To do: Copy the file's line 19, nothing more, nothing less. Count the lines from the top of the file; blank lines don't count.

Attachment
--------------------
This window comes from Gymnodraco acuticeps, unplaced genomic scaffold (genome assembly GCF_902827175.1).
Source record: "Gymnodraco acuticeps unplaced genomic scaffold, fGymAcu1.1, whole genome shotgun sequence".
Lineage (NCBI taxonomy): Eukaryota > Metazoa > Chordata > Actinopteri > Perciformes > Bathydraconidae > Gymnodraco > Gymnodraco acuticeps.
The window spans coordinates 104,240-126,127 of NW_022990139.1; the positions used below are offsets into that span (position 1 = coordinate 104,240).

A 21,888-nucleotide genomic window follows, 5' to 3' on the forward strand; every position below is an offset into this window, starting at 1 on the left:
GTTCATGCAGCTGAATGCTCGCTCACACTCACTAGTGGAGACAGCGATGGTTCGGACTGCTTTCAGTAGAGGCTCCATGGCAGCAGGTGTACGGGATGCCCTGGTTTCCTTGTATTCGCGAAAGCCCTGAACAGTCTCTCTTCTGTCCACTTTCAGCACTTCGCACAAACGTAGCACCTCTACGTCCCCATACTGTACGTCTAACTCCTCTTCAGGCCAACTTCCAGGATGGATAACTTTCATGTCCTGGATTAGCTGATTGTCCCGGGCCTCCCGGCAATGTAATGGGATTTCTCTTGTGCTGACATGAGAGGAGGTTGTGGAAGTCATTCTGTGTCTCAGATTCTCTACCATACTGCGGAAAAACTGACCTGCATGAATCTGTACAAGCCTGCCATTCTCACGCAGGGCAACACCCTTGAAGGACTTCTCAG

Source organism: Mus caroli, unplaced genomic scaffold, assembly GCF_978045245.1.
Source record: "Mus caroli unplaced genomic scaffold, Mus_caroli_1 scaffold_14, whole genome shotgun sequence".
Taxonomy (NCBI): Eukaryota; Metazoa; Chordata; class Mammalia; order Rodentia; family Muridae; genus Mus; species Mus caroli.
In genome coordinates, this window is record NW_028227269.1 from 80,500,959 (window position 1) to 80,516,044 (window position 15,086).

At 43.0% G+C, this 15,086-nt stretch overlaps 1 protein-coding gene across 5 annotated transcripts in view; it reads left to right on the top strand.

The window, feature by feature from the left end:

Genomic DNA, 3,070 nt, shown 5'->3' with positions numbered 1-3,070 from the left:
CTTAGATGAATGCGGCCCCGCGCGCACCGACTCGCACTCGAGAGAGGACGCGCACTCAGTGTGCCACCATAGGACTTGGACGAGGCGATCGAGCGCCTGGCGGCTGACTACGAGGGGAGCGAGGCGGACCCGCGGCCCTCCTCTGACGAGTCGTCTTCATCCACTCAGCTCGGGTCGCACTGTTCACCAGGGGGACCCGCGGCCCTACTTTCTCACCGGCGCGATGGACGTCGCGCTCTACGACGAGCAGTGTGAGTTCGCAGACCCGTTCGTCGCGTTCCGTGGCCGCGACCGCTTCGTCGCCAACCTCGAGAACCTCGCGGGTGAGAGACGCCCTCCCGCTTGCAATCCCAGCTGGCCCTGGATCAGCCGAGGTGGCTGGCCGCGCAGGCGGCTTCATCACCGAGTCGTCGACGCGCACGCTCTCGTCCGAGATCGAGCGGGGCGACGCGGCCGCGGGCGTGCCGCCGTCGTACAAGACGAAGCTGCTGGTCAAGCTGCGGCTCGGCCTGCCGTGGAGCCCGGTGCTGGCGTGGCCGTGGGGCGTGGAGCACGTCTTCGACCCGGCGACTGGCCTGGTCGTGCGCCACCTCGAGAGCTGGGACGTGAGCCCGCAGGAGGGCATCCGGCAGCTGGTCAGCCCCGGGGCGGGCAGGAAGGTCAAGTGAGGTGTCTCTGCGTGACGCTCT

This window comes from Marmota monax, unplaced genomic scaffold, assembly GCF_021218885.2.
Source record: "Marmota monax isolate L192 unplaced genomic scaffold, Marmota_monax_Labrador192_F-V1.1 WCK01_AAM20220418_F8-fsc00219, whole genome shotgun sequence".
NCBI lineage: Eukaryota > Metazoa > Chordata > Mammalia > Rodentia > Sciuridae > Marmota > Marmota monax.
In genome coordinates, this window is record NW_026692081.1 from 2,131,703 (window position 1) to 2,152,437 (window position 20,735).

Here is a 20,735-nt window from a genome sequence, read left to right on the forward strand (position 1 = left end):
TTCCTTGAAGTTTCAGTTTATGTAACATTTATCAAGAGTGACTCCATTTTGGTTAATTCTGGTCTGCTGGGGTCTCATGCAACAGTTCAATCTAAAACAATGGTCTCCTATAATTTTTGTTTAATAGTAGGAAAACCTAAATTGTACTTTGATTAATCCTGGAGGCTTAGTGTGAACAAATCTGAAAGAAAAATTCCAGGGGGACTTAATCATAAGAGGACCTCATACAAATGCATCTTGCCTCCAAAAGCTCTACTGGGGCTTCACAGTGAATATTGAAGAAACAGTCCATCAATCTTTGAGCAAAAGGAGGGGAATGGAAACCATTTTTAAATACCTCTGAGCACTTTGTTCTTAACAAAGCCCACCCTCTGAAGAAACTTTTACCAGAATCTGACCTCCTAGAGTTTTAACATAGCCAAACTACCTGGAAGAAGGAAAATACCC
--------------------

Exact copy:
Here is a 20,735-nt window from a genome sequence, read left to right on the forward strand (position 1 = left end):